There is something about evil foreigners that fans of wrestling love to loathe.
It's not a uniquely American concept, but rather a universal idea that plays upon the nationalistic pride that fans have. Canada was dubbed "Bizarro World" by Jerry Lawler for a reason.
Let me explain.
Traditionally in the WWE's line of thinking, Canadians have been the subject of the "Evil Foreigner" idea since heavens knows when.
Whether it's the heel Bret Hart who played upon his Canadian heritage, or guys like Edge, Chris Jericho and Christian who play bad guys without the national overtones, the results are the same.
People tend to cheer on personalities from their own country. The hometown treatment will always be there. A personal joke is that the only heat Alberto Del Rio gets is from Mexico City. Why? It's his home turf.
Anyway, Lawler, being the kayfabe simpleton he is, noted this "odd behavior" once while commentating and the rest is history.
Other wrestlers like Iron Sheik, Nikolai Volkoff and Vladimir Kozlov have all used this archetype as some point as well.
Some have had success with this idea while others have not. As with any gimmick, a lot depends on the wrestler's ability to sell the persona and draw heat from the audience in the arena and watching at home.
Which brings us to the most dastardly foreigner in wrestling today.
No, not "The Situation." As much as folks would like to believe otherwise, New Jersey is still part of the United States of America.
I'm referring to the affluent Jinder Mahal.
Mahal debuted early in 2011 and quickly became embroiled with The Great Khali. Mahal quickly established the upper hand in their relationship, which became borderline abusive. Khali quickly tired of Mahal's antics and broke off the partnership.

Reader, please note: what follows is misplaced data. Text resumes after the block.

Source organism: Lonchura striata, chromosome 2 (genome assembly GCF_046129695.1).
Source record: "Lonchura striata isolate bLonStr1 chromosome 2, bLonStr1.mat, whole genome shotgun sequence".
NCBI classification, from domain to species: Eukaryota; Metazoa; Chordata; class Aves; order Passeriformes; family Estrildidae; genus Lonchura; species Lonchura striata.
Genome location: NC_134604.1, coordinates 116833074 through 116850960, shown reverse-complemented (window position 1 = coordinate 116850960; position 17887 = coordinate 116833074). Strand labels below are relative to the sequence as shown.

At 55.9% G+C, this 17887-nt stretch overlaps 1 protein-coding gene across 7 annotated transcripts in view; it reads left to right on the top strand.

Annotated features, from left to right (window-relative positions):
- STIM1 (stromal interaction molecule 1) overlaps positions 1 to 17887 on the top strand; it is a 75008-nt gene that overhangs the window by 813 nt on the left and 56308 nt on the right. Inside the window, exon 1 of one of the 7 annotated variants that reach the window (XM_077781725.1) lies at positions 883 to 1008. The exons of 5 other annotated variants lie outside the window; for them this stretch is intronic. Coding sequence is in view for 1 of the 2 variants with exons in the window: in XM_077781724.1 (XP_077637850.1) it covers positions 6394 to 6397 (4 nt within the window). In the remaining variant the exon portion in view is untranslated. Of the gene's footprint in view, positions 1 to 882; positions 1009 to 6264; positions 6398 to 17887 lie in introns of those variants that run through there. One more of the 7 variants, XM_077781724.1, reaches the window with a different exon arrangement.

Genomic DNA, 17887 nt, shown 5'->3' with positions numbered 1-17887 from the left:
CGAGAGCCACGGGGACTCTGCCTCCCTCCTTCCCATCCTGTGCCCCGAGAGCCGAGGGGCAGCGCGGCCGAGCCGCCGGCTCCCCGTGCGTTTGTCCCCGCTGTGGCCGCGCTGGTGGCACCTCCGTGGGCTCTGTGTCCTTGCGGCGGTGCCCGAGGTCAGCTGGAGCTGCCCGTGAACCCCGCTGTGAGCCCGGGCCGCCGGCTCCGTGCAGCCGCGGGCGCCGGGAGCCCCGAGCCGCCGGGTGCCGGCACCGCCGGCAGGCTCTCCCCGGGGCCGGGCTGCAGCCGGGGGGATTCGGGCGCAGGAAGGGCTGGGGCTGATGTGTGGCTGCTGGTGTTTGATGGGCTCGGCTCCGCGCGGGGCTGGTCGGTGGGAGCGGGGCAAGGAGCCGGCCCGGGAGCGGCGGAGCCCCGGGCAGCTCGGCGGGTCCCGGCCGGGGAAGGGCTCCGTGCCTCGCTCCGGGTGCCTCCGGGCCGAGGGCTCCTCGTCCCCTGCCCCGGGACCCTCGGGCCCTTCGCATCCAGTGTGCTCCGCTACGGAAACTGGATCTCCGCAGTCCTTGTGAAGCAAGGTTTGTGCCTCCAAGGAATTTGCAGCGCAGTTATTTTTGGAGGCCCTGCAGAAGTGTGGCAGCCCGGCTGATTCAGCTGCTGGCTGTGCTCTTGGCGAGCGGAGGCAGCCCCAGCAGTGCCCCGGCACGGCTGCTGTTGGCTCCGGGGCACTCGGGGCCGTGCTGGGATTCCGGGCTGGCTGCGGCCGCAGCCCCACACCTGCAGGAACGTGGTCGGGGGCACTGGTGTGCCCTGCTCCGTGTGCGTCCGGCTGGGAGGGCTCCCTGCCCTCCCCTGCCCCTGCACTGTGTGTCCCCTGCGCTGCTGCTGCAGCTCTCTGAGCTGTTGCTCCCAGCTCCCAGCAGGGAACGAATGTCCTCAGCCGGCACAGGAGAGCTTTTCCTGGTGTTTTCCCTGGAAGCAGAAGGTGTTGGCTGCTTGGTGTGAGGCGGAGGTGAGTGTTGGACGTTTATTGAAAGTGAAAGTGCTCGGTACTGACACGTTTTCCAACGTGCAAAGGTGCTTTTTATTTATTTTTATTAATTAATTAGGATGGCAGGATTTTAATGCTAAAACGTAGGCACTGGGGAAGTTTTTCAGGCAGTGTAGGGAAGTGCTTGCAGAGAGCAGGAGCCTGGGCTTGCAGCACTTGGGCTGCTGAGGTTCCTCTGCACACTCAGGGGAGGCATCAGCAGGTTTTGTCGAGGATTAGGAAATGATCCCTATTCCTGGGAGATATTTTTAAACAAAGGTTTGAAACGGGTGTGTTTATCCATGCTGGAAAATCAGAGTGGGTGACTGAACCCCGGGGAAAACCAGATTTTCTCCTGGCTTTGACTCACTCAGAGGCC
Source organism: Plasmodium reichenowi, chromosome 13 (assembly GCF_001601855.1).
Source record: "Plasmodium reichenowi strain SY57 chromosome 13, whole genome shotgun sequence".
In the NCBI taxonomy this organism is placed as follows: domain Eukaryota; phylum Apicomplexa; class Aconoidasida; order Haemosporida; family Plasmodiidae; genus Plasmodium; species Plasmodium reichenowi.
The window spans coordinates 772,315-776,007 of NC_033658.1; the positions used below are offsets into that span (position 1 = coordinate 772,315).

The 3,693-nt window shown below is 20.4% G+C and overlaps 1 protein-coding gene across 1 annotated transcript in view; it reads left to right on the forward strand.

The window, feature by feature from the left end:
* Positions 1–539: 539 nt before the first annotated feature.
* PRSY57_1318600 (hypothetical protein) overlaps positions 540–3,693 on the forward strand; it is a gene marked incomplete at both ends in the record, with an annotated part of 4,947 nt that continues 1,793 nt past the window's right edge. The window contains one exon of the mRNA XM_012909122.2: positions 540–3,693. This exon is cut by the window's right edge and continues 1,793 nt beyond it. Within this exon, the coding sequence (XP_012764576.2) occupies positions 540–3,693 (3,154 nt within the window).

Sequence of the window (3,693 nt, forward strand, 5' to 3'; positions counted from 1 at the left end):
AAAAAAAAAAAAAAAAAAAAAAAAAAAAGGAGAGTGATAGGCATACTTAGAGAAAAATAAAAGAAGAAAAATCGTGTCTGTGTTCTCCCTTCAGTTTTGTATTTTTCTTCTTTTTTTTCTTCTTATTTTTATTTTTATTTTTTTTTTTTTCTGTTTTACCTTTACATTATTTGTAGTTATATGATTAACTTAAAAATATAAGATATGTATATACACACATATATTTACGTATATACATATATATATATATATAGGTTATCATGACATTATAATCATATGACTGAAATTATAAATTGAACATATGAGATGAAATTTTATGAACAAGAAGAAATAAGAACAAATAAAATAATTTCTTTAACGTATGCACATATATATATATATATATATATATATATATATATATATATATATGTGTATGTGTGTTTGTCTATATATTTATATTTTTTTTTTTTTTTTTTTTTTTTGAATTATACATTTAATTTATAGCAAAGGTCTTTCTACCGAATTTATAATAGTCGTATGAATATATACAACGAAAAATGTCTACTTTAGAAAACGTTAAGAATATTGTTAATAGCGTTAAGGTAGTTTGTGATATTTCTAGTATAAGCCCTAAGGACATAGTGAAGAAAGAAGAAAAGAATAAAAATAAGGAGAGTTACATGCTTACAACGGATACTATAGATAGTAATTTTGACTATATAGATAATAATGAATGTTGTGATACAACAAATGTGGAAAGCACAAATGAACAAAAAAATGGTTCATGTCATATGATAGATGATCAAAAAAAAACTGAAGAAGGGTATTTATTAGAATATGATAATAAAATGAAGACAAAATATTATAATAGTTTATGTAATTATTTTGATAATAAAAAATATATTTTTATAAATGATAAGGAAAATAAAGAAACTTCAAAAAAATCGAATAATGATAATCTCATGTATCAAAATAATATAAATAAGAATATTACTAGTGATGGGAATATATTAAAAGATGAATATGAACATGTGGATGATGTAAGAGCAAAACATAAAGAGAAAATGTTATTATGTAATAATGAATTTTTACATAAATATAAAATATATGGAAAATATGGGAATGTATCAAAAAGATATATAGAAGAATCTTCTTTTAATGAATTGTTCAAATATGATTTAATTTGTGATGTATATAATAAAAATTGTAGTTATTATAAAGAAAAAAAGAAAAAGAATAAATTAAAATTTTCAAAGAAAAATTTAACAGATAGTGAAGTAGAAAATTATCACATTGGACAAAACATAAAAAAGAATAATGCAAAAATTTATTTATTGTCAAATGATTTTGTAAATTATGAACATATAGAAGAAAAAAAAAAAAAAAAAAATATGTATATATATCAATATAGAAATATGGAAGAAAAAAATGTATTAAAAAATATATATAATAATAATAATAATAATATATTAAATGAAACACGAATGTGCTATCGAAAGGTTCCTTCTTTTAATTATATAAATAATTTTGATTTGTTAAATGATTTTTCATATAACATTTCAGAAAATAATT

Since then, Mahal floundered on Superstars and as fodder on Raw and SmackDown. After a while, he entered a brief-but-fun feud with Ted DiBiase before moving into his current angle with Sheamus.
Though Mahal has yet to gain a victory over the Celtic Warrior, Mahal has been receiving a push, as witnessed by his clean victory over the popular Alex Riley on last Thurday's Superstars show.
This begs the question of what is Mahal's ultimate potential?
There is certainly no debate that he looks the part. At 6'4" with a nice physique, he is very toned without being too large. He's also an intelligent guy. He speaks three languages and holds two degrees from the University of Calgary.
He knows also how to capitalize on his "foreigner" archetype.
An example was a few promos where he spoke pure Punjabi in the ring after he and Khali split. His in-ring work has improved tremendously to the point where he has no notable weaknesses. He has a plethora of finishing moves and is very fluid in the ring.
In the end, the issue really comes to how much the WWE is willing to play a national stereotype. In some cases, it works—as with Kofi Kingston or Hart. In the case of guys like Kozlov and Mohammed Hassan, it didn't really bear fruit.
Mahal is a young talent at 25, so there is no reason to rush him along. The best heels tend to be those who have depth so the audience can feel some emotional loathing towards them. Whether through betrayal or simple malicious intent, the result is the same.
Could Mahal ever become a legitimate top heel in the WWE?
It is certainly possible. Zack Ryder got on TV and gained a United States Championship run, and Mahal is a better worker in the ring then Ryder was.
Just personal opinion; don't shoot me.
While its really doubtful that Mahal will get the upper hand with the lovable Sheamus, their feud does give Mahal some much-needed exposure.
That's the point of it.
A win is hardly necessary if one has a reputation. The fact he is willing to go blow-for-blow with Sheamus is a good enough start.
Whatever happens from here, the future is bright for Jinder.
Simply put, he has all the tools and seems to have an eagerness to succeed in the business of professional wrestling. The WWE knows how to play the archetype to maximum effectiveness.
Ultimately, the road for Jinder is laid in gold. The wealthy man from Punjab wouldn't have it any other way.